Kings of Leon have taken a lot of (arguably well-earned) flack over the years, but criticism aside, the Nashville family quartet was modern rock’s last great act.
On this day in 2008, “Sex On Fire” debuted at number one on the UK singles chart, where the band had reigned supreme long before receiving any stateside recognition. But soon that would all change. “Sex On Fire” and “Use Somebody” off Only by The Night catapulted the band to stardom. Both tracks’ howling choruses and rhythmic garage rock aesthetic placed them along the other kitschy indie hits that defined 2008, such as The Killers’s “Mr. Brightside” and Arctic Monkeys’s “I Bet You Look Good On The Dancefloor.”
The band was already an indie commercial darling, but Only by the Night mutated Kings of Leon into a different kind of beast. With their “whoa-oh” singalongs and sleek production, the band purposefully trimmed their garage hedges in favor of a more crisp and refined aesthetic. They had chosen to be a pop crossover hit in a deliberately calculated way.
Subsequently, accusations of Maroon 5-level selling out mounted against the group and have since trailed them for years. The band was even forced to acknowledge the persistent allegations, and post-2008 fans would only come to their shows for the “Whoa-oh’s!” “We hope you guys warm-up,” lead singer Caleb Followill told the very bored Reading Festival crowd in 2009 after most of the audience restocked on beer during the band’s set. “I know it was cold, but holy sh*, y’all were frozen,” the band’s drummer tweeted afterward.
Kings Of Leon – Pyro (Official Music Video)
Today, the band has failed to produce another hit the size of “Sex On Fire,” and every attempt at one has seemed disingenuous. “What even is this band?” wrote Pitchfork of their most recent effort, WALLS. Criticism of the band’s frayed relationship and sub-par work has been relentless.
But in hindsight, what did Followill and fam ever really do wrong as a band besides write a few cringe refrains?
While 2010’s Come Around Sundown was undoubtedly lukewarm when held up against the magnitude of its predecessor, critics were divided on whether the album deserved any love at all, sprinkling awkward modicums of praise in between searing criticism.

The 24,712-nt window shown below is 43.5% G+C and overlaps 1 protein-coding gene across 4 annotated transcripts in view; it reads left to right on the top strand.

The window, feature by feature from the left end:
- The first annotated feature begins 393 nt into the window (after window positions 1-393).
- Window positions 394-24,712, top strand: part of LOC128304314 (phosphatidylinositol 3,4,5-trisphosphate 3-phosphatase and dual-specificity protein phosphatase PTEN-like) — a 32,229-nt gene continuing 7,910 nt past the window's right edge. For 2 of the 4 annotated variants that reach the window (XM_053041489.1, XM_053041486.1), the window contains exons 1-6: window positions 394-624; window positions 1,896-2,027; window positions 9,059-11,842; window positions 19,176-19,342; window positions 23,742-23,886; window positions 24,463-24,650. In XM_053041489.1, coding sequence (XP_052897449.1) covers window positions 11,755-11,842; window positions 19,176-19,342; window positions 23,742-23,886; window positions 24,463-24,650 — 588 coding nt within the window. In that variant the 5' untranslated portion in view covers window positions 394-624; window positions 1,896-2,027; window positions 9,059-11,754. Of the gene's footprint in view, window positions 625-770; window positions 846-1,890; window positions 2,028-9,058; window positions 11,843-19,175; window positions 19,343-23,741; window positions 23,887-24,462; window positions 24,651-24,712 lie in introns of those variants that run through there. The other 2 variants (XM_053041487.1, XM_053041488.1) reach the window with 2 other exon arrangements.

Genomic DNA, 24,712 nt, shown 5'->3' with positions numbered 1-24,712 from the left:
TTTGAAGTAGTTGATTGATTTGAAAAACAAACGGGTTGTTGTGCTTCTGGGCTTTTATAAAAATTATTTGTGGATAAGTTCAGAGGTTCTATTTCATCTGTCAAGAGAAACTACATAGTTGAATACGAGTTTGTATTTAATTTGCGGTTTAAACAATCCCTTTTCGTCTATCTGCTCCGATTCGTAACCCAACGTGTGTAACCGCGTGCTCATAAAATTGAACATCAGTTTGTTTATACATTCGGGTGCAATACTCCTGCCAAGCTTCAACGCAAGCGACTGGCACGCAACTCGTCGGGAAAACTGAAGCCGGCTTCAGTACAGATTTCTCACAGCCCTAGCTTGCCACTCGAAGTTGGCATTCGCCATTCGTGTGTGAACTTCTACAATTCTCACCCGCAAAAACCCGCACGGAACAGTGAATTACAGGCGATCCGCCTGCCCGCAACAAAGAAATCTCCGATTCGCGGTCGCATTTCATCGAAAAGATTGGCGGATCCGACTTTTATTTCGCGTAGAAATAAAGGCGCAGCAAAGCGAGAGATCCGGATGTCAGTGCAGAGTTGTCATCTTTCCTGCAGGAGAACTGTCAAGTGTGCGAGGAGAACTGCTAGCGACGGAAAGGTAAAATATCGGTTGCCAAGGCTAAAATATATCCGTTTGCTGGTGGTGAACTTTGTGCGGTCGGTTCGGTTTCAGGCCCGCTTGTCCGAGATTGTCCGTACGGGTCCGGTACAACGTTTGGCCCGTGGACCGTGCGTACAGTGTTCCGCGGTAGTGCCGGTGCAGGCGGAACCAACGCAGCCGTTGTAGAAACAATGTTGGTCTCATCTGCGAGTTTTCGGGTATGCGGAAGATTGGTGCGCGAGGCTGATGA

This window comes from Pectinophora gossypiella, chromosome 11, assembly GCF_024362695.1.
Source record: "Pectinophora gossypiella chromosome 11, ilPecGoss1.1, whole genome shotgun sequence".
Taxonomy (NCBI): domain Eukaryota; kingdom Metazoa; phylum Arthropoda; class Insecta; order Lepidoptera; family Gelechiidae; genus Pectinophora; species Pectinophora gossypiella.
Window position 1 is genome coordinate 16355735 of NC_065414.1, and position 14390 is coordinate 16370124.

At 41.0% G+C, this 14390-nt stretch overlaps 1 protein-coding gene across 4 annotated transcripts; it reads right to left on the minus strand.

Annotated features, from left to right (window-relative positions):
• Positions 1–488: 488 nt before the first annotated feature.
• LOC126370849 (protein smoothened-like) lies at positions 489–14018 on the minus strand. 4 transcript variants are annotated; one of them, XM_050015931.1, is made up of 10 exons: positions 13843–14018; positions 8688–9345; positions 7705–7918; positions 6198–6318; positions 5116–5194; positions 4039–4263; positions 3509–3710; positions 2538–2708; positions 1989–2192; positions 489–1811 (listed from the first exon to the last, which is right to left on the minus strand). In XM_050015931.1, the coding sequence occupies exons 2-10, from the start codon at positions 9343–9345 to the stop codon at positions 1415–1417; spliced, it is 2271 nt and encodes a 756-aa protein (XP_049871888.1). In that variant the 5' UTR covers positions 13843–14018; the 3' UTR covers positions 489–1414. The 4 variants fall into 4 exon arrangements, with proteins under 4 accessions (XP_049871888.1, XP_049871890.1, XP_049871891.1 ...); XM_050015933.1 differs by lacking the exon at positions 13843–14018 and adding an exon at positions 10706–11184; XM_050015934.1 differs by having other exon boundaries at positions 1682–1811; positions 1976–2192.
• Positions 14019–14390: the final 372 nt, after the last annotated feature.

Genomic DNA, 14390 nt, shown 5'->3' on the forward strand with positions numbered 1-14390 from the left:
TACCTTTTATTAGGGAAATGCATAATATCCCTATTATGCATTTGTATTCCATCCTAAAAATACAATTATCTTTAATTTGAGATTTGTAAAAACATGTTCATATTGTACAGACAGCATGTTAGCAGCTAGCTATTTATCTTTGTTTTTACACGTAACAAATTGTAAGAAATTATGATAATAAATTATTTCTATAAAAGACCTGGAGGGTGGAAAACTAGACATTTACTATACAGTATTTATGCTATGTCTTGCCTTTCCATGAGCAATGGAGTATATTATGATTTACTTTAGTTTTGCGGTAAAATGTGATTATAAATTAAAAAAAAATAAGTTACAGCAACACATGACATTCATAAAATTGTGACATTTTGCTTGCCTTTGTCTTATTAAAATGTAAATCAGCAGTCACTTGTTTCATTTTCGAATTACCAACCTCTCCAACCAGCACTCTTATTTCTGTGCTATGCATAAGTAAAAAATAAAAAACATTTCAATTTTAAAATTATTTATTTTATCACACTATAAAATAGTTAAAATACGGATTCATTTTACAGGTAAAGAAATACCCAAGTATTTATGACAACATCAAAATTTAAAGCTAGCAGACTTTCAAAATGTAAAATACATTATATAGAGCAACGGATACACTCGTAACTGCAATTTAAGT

Rolling Stone praised the album and cited the band as potentially another U2. But Pitchfork tore it to shreds, calling the band “emotionally bankrupt,” despite agreeing that they were rhythmically compelling. They also tipped their hat to “Radioactive” but stopped short of praise because the remix featured a gospel chorus. “It’s a stately modern rock album that’s so desperate to prove its own authenticity it forgets to be remotely moving,” wrote NME in their review, yet they praised the band’s “shimmering” guitars and knack for “conjuring sonic drama from the simplest of ingredients.”
But when compared to the recycled emotionalism of most of 2010’s rock music, was Come Around Sundown really that bad? “The Immortals,” with its bellowing chorus and warm rhythmic guitars, is undeniably nice on the ears, and “Pyro” is a far lusher power ballad than “Revelry” ever was.
Kings Of Leon – Supersoaker (Official Music Video)
Kings of Leon’s next release, 2013’s Mechanical Bull, was sonically grittier and even more of a return-to-form than Come Around Sundown was supposed to be. But the album was, once again, criticized for merely falling short of unrealistic expectations. NME’s review cited a fair amount of “brilliant” moments in songs like “Don’t Matter” and “Family Tree” and called “Temple” “the best thing they’ve written in five years,” but ultimately panned the project. Other publications offered similar backhanded compliments. Regardless, the project was still nominated for Best Rock Album. In fact, the band’s music on its own has always stood pretty tall, and it’s hard to justify the relentless hate poured onto every KoL song post-2008–even if the artists behind them are inherently problematic.
On 2016’s WALLS, the band seemingly accepted their fate and fully abandoned their grizzly rocker charm in favor of soaring pop songs, which have now redefined their career. These songs, like other KoL offerings over the years, were objectively compelling but still completely unwelcomed.
It’s true that “Waste a Moment” really tried to be “Sex On Fire Pt. 2,” but with 2016 being a heartbreaking year of political carnage, harkening back to the simplistic sound of 2010 pop ballads felt more nostalgic than annoying—though tracks like “Over” and “Eyes On You” were absolute earworms.
Ultimately, Kings of Leon is the type of band that’s truly easy to criticize. They went from being a buzzing indie band pegged as a “Southern Strokes” to a face-value commercial rock act, and that drastic transition’s understandably left a lot of people bitter. Any search for deeper meaning in their newer records remains fruitless, and Followill’s alcoholism and off-putting misogyny definitely hasn’t aged well. The group’s antics may not survive modern-day cancel culture, but every time a KoL song comes on the radio, it remains impossible not to at least tune in.